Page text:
South Carolina’s a double-digit underdog to an American Athletic Conference team heading into Thursday’s Birmingham Bowl. That may or may not matter.
Depends on who you ask.
“No, not at all,” said Gamecocks safety D.J. Smith. “It’s like social media. It’s all outside stuff. We know what we can do. At the end of the day, it’s about us. We are not thinking about them like that. We are worried about what we’re going to do.”
“Oh yeah,” said Gamecocks linebacker Bryson Allen-Williams. “A lot of people are saying we are underdogs or whatever, and you don’t want to look too much into those things, but we hear them.”
South Florida (10-2) and its high-powered offense are 10-point favorites against South Carolina (6-6).
“We just want to go out and end the season the right way,” Allen-Williams said. “We had a lot of ups and downs on defense and just to go out and finish it the right way is very important to us.”
After an embarrassing 56-7 loss to Clemson to end the regular season, if the Gamecocks don’t beat the Bulls, they at least need to compete to give themselves a little momentum heading into the offseason. To do that, they will have to slow down Bulls quarterback Quinton Flowers, who’s South Florida’s leading passer and rusher.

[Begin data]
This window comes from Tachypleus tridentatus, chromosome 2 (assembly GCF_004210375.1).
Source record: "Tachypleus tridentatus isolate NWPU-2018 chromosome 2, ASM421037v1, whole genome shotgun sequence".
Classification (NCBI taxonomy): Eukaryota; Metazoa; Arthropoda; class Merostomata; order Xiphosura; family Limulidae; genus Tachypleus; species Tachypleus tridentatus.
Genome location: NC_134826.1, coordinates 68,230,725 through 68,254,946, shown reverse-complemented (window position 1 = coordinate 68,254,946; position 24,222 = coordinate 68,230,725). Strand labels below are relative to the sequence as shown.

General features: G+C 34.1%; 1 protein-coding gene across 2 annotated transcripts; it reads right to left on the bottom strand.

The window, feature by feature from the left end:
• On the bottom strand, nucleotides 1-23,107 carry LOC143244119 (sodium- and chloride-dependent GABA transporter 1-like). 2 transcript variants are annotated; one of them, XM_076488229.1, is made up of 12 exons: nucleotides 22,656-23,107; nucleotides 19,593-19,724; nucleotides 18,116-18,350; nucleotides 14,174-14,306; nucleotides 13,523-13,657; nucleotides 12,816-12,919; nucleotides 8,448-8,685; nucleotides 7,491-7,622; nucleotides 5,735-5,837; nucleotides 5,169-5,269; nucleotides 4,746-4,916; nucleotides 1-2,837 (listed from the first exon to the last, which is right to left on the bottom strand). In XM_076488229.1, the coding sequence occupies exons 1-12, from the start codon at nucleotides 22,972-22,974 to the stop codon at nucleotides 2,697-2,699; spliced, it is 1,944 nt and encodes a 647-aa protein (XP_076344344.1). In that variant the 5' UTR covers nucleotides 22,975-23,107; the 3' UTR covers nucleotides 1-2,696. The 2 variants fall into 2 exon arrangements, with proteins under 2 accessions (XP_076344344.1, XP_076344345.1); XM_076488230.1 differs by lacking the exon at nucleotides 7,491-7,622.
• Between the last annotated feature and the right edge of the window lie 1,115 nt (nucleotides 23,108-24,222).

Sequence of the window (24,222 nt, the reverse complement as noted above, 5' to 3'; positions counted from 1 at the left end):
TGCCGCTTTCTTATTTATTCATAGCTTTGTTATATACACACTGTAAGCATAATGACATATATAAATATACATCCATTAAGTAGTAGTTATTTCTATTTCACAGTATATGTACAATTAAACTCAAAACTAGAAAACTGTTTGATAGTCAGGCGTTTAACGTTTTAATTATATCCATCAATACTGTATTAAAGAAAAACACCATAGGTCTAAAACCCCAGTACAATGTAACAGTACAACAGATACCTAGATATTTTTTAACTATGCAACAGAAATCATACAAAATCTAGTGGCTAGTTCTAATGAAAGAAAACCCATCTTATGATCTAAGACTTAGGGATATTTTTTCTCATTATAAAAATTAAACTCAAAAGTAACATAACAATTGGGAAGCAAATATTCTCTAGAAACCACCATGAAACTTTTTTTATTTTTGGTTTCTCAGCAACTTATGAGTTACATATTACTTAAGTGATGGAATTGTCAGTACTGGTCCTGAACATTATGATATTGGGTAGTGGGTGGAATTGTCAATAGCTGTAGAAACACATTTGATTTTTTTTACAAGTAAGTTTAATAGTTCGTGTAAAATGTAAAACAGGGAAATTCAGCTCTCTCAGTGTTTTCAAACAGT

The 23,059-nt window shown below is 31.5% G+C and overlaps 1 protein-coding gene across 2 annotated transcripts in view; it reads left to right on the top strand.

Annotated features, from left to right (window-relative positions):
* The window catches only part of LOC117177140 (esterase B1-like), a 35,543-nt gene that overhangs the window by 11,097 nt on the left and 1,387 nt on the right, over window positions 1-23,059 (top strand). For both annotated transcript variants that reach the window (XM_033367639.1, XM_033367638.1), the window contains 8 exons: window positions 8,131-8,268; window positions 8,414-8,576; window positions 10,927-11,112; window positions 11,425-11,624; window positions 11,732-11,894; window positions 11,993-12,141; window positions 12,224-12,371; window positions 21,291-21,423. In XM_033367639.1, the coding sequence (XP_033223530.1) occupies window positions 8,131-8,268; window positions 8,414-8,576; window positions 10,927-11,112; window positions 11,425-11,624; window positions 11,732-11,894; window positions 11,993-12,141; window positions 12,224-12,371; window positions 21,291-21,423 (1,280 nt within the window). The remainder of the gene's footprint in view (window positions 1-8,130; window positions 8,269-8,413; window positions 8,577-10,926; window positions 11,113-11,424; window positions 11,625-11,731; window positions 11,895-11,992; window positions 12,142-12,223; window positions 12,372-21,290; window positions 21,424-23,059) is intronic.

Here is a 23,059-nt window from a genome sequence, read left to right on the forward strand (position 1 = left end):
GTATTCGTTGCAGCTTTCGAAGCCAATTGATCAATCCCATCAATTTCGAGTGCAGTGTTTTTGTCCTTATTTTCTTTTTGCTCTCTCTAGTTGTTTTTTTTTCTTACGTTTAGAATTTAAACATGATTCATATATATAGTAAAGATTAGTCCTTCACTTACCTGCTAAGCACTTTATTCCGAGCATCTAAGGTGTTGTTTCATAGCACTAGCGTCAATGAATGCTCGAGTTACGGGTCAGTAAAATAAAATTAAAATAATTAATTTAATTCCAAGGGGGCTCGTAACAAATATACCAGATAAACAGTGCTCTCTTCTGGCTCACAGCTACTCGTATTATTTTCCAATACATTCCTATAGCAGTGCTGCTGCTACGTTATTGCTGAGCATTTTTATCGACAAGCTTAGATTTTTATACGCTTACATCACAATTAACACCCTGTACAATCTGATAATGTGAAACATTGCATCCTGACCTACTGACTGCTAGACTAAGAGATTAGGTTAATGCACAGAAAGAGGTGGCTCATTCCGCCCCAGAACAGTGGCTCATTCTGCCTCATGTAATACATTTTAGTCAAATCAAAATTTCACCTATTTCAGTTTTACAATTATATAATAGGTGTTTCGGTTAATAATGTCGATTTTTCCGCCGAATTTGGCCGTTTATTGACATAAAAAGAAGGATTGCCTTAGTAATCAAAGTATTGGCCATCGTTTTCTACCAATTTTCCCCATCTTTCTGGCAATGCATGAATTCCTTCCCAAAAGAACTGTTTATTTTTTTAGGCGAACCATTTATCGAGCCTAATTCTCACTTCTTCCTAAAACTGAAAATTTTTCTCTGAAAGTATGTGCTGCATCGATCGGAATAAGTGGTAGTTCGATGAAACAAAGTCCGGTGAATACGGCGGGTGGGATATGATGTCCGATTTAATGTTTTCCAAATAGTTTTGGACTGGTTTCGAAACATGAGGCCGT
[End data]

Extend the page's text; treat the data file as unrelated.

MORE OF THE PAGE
Stopping Flowers is probably beyond the power of a South Carolina defense that’s 88th in the nation against the run, but slowing him to allow the offense to keep pace is possible.
The Gamecocks offensive players know they’ll have to score to win (South Florida hasn’t been held below 30 points this year), and they’re capable of doing that against a defense ranked 120th in the country.
“We’ve been underdogs a lot,” safety Chris Moody said. “They said we were going to be last in the SEC and not even play in a bowl game, so …”
The Gamecocks have one last chance in 2016 to prove their doubters wrong.
SOUTH FLORIDA 36, SOUTH CAROLINA 34